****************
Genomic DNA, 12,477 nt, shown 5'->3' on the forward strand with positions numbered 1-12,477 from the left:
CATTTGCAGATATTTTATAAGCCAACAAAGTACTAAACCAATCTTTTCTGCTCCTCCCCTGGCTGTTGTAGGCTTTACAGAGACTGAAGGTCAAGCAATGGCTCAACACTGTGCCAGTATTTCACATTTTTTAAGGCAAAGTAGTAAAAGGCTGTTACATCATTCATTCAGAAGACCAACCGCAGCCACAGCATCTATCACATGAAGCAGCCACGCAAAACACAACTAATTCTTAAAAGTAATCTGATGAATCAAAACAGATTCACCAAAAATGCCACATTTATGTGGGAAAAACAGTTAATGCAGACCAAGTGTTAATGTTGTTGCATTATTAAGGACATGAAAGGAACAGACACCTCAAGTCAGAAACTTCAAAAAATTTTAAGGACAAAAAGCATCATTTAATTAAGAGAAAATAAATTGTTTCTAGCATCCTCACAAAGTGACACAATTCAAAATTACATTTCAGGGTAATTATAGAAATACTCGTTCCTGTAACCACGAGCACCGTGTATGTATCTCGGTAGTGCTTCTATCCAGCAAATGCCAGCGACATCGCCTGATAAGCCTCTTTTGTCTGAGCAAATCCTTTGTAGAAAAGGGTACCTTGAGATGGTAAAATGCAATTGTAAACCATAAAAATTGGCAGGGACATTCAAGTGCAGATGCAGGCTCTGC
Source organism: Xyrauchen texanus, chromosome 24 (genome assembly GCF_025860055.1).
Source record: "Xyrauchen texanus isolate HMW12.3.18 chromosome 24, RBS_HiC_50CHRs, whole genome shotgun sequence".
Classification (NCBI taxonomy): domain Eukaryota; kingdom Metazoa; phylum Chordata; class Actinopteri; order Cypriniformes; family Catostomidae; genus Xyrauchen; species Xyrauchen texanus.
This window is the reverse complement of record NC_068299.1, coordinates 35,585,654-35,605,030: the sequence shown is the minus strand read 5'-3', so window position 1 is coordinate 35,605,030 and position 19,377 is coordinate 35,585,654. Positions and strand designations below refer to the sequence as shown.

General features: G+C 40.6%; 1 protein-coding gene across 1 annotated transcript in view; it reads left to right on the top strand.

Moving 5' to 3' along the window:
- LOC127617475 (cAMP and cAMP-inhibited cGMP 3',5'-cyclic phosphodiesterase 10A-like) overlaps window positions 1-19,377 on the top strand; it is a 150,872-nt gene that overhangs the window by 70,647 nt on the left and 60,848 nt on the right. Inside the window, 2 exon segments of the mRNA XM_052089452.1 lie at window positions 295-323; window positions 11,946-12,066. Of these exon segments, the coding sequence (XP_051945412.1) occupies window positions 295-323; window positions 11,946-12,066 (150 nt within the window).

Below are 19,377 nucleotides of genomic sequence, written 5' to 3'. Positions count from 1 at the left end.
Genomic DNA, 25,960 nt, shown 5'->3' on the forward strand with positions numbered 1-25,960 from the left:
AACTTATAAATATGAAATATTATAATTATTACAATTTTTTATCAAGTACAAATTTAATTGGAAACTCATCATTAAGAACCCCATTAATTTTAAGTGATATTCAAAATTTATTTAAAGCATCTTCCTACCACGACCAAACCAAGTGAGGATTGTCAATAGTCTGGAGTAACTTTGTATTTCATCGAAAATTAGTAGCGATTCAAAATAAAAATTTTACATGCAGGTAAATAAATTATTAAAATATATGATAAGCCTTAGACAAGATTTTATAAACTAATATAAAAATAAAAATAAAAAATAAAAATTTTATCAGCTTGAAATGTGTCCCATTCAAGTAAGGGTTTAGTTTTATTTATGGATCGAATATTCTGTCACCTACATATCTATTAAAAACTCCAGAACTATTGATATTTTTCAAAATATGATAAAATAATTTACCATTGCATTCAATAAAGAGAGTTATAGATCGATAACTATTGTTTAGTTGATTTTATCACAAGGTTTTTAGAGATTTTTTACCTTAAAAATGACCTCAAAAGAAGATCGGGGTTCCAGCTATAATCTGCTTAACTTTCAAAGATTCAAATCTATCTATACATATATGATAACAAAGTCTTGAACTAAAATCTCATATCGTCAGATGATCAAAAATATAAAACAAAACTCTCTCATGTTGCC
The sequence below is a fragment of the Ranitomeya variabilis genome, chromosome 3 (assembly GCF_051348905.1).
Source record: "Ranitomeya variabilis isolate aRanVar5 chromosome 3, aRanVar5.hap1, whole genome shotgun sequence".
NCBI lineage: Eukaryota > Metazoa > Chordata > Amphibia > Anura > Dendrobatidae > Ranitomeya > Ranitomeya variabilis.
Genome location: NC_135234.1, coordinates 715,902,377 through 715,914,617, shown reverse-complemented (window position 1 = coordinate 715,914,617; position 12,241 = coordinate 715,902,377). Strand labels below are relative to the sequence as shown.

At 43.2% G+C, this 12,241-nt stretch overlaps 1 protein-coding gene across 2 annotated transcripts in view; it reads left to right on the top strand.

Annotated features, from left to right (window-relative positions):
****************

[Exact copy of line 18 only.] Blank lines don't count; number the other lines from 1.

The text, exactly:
Annotated features, from left to right (window-relative positions):